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Title:The Influence of Physical Processes in Galaxy Clusters on Observable Cluster Scaling Relations
Author(s):Yang, Hsiang-Yi
Director of Research:Ricker, Paul M.
Doctoral Committee Chair(s):Ricker, Paul M.
Doctoral Committee Member(s):Gammie, Charles F.; Fields, Brian D.; Mohr, Joseph J.
Department / Program:Astronomy
Degree Granting Institution:University of Illinois at Urbana-Champaign
Galaxy Clusters
Numerical Simulations
Abstract:Clusters of galaxies, which occupy a unique position in hierarchical structure formation, are invaluable cosmological probes and laboratories for astrophysical processes. Cluster scaling relations, which connect their masses and observable properties, provide the link between these two roles. Cosmological constraints derived from cluster abundances often rely on calibrations or functional forms of these relations. On the other hand, the form and evolution of the mass-observable relations are affected by astrophysical processes during cluster formation. Understanding these processes not only provides insights into cluster physics but also has important implications for cluster cosmology. In this thesis, we use numerical simulations to study the influence of important physical mechanisms, including gravity, radiative cooling, and heating from active galactic nuclei (AGN), on cluster mass-observable relations. In particular, we investigate the physical origin of the intrinsic scatter around the best-fit relations by correlating it with measures of cluster structure, dynamical state, and AGN activity. Using a cosmological N -body plus hydrodynamic simulation produced using the FLASH code, we study the impact of cluster structure and dynamical state on the distribution of scatter in the X-ray temperature and Sunyaev-Zel’dovich (SZ) scaling relations. We also examine possible systematic biases in cluster cosmology, such as sample selection in cluster surveys, assumptions in self-calibration studies, and correlated errors in combining X-ray and SZ mass estimates. Correctly simulating cluster properties, especially inside cluster cores, requires additional baryonic physics, including radiative cooling and some heating mechanisms such as AGN feedback. However, because of the extreme dynamic range required to capture the rich physics involved in accretion onto and feedback by the supermassive black holes (SMBH) in AGN, current modeling of AGN in cosmological simulations is highly phenomenological and relies on heterogeneous parameterizations. We perform a systematic sensitivity study on a variety of these models and parameters and quantify the current theoretical uncertain- ties in the predicted cluster global quantities. This study is an important step toward the development of more robust AGN models within a cosmological framework.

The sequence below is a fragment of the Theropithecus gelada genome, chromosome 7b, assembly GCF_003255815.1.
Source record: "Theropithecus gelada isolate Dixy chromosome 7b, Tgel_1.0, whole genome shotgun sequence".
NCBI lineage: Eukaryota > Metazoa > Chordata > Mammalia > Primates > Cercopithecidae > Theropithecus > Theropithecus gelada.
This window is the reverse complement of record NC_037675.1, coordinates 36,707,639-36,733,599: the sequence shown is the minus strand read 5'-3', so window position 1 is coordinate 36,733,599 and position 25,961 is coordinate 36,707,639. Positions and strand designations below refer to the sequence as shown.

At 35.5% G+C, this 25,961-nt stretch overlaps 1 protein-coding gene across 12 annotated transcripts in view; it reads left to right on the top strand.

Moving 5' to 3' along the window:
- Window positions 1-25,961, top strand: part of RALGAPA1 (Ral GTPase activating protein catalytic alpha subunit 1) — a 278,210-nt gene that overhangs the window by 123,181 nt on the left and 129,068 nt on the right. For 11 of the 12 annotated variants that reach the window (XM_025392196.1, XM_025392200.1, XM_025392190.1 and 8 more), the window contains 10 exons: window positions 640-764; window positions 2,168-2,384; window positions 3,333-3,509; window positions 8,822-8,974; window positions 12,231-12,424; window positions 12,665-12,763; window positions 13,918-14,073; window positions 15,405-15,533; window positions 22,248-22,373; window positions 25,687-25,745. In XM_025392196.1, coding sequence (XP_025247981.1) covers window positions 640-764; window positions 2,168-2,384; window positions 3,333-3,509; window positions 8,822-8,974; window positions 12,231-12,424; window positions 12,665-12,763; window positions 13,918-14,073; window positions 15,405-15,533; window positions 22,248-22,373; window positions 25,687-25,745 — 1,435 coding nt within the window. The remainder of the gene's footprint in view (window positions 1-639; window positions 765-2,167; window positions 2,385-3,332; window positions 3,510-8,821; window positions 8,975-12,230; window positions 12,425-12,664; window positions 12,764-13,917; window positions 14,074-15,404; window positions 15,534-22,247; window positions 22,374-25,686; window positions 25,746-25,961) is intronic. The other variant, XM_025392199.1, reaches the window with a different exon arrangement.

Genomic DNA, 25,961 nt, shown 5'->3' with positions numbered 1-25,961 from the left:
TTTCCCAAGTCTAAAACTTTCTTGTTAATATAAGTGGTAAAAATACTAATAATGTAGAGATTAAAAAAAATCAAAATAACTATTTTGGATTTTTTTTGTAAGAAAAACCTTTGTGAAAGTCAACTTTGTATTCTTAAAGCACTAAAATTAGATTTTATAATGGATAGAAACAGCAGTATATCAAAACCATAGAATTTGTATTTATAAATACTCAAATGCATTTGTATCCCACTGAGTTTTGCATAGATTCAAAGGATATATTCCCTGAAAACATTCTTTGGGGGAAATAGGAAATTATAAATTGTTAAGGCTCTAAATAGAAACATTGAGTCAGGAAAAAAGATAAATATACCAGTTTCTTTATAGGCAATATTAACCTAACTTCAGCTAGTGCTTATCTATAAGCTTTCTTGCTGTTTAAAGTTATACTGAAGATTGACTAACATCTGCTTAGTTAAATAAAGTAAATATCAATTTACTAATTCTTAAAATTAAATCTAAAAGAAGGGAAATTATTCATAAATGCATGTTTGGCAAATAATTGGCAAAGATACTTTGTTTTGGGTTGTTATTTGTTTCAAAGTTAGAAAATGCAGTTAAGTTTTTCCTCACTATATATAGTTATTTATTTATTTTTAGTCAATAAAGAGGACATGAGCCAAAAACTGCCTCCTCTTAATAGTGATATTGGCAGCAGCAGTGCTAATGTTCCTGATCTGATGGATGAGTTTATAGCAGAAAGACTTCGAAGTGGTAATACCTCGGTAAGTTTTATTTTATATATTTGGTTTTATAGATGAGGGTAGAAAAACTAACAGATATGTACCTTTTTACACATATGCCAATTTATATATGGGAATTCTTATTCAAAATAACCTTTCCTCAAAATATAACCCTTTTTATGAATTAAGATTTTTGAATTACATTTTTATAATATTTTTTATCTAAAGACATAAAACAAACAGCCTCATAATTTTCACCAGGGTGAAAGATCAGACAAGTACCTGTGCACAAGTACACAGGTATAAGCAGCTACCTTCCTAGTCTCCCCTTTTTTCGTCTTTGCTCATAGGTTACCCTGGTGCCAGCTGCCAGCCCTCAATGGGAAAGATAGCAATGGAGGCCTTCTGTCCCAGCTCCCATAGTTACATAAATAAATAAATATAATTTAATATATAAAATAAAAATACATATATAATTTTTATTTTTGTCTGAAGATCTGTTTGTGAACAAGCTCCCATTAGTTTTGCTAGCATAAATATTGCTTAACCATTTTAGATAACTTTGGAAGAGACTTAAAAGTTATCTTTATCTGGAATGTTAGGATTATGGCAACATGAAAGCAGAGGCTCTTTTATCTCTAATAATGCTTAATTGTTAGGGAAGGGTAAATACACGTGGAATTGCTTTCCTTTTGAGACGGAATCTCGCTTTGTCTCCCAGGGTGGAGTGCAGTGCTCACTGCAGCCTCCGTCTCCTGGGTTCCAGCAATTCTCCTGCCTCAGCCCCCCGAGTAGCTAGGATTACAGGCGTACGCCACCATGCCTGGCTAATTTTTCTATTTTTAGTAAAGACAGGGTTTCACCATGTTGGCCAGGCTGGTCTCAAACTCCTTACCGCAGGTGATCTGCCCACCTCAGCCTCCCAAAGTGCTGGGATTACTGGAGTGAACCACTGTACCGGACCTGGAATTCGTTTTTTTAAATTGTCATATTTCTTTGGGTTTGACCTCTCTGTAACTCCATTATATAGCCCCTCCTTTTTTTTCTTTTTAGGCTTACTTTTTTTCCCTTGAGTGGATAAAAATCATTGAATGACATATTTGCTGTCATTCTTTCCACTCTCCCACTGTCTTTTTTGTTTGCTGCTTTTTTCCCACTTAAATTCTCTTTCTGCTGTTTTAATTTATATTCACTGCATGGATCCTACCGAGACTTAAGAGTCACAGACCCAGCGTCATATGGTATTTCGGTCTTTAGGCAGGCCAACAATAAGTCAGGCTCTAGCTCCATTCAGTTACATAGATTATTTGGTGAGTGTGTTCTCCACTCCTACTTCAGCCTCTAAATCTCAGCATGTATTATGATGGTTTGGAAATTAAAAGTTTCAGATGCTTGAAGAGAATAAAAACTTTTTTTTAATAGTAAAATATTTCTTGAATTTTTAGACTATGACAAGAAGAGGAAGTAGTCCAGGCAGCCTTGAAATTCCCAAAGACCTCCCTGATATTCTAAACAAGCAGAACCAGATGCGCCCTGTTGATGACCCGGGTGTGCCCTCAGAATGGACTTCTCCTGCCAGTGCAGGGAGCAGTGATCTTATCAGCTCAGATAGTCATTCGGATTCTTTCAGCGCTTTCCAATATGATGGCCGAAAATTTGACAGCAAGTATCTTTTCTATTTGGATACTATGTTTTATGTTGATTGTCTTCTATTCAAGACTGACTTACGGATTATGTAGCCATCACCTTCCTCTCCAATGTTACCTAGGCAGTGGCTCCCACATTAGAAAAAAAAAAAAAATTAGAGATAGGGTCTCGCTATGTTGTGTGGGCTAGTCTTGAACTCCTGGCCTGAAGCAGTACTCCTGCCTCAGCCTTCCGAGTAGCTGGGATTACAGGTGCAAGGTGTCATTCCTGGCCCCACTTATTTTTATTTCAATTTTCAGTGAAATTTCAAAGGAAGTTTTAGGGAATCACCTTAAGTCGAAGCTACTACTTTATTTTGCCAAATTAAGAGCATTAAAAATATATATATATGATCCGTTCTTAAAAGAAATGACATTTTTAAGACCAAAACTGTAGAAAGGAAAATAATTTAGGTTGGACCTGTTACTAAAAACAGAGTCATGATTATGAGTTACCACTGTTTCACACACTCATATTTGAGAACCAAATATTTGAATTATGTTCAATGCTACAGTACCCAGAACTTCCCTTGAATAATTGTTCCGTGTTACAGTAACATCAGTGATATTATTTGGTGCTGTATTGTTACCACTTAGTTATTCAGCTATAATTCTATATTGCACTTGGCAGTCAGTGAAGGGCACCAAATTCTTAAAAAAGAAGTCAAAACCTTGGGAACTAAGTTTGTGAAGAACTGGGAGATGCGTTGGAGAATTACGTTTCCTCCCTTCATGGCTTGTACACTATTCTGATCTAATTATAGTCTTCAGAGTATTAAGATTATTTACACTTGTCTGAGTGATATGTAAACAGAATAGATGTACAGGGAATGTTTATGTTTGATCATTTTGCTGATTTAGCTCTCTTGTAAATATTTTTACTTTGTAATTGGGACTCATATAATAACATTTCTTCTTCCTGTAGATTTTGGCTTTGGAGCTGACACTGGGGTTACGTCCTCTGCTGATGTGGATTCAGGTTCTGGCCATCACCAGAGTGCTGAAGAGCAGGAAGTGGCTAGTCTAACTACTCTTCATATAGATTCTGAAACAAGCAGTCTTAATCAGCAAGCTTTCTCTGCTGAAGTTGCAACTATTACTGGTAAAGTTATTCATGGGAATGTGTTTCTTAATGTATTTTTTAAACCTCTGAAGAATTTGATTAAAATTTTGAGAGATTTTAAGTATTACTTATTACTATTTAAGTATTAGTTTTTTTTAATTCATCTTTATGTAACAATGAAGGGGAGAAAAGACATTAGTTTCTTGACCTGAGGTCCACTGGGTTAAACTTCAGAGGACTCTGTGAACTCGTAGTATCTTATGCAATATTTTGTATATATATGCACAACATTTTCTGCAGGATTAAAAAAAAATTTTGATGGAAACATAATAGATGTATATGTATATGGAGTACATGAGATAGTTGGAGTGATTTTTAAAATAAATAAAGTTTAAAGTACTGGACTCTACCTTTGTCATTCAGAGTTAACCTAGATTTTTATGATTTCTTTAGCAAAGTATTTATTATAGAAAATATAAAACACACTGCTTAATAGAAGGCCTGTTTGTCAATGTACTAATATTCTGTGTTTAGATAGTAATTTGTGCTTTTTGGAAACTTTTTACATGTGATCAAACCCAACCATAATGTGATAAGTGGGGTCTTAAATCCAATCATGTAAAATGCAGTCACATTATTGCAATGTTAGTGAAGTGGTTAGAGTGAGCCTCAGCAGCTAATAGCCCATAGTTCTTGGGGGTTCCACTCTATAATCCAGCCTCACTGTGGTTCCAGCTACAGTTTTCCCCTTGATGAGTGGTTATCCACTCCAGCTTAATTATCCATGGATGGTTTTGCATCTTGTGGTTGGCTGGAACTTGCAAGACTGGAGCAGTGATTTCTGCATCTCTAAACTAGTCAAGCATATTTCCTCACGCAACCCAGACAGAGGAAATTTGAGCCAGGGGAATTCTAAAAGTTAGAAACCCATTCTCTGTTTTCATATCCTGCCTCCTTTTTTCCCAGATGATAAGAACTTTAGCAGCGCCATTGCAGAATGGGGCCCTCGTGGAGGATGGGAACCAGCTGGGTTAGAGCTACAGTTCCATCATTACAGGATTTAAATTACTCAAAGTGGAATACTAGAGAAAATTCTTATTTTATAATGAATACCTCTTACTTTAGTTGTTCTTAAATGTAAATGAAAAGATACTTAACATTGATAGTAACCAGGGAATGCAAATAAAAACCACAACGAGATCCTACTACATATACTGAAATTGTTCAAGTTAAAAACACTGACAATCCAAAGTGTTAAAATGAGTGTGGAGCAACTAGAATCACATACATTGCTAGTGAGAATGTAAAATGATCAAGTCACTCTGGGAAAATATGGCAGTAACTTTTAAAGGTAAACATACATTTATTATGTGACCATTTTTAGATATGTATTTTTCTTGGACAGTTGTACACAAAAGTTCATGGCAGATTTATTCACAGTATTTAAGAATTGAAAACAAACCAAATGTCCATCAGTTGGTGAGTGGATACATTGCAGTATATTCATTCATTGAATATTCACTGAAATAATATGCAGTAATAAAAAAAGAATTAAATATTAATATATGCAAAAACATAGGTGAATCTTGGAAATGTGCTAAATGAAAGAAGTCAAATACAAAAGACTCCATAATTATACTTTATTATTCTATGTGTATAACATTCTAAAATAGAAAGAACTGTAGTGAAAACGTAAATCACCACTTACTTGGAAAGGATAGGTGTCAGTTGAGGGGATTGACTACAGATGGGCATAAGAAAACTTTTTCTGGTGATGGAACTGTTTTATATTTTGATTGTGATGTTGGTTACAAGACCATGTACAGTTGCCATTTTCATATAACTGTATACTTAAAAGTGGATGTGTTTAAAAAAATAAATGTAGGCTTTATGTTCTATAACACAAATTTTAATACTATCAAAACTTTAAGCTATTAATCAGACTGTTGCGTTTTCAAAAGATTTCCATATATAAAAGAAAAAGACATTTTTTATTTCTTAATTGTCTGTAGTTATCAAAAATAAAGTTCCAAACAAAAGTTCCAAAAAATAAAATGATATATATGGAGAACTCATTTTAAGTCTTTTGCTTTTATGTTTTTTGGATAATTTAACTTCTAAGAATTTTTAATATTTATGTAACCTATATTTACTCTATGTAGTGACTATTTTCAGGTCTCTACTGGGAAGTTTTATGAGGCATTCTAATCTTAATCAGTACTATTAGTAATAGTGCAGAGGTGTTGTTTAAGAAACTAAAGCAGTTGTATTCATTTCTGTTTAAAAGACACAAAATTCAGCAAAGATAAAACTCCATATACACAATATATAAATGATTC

Issue Date:2011-08-25
Rights Information:Copyright 2011 Hsiang-Yi Yang
Date Available in IDEALS:2011-08-25
Date Deposited:2011-08

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